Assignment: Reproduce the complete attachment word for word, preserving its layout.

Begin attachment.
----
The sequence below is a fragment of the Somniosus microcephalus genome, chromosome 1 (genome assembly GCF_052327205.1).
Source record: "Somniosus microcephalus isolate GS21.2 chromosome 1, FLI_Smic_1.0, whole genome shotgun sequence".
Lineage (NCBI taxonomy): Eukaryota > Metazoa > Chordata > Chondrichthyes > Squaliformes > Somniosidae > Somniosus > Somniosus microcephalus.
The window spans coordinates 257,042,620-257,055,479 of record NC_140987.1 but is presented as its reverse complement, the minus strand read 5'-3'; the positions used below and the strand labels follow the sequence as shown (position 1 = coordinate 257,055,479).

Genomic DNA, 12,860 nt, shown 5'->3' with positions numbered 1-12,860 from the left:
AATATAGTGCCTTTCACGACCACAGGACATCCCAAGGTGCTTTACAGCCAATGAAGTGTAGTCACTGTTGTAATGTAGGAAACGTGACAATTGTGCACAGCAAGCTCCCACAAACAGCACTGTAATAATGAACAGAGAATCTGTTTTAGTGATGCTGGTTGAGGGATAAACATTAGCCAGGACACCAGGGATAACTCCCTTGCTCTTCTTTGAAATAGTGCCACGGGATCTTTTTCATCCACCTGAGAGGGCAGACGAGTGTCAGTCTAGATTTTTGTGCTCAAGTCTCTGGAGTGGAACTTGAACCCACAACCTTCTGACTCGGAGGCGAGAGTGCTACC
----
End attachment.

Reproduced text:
The sequence below is a fragment of the Somniosus microcephalus genome, chromosome 1 (genome assembly GCF_052327205.1).
Source record: "Somniosus microcephalus isolate GS21.2 chromosome 1, FLI_Smic_1.0, whole genome shotgun sequence".
Lineage (NCBI taxonomy): Eukaryota > Metazoa > Chordata > Chondrichthyes > Squaliformes > Somniosidae > Somniosus > Somniosus microcephalus.
The window spans coordinates 257,042,620-257,055,479 of record NC_140987.1 but is presented as its reverse complement, the minus strand read 5'-3'; the positions used below and the strand labels follow the sequence as shown (position 1 = coordinate 257,055,479).

Genomic DNA, 12,860 nt, shown 5'->3' with positions numbered 1-12,860 from the left:
AATATAGTGCCTTTCACGACCACAGGACATCCCAAGGTGCTTTACAGCCAATGAAGTGTAGTCACTGTTGTAATGTAGGAAACGTGACAATTGTGCACAGCAAGCTCCCACAAACAGCACTGTAATAATGAACAGAGAATCTGTTTTAGTGATGCTGGTTGAGGGATAAACATTAGCCAGGACACCAGGGATAACTCCCTTGCTCTTCTTTGAAATAGTGCCACGGGATCTTTTTCATCCACCTGAGAGGGCAGACGAGTGTCAGTCTAGATTTTTGTGCTCAAGTCTCTGGAGTGGAACTTGAACCCACAACCTTCTGACTCGGAGGCGAGAGTGCTACC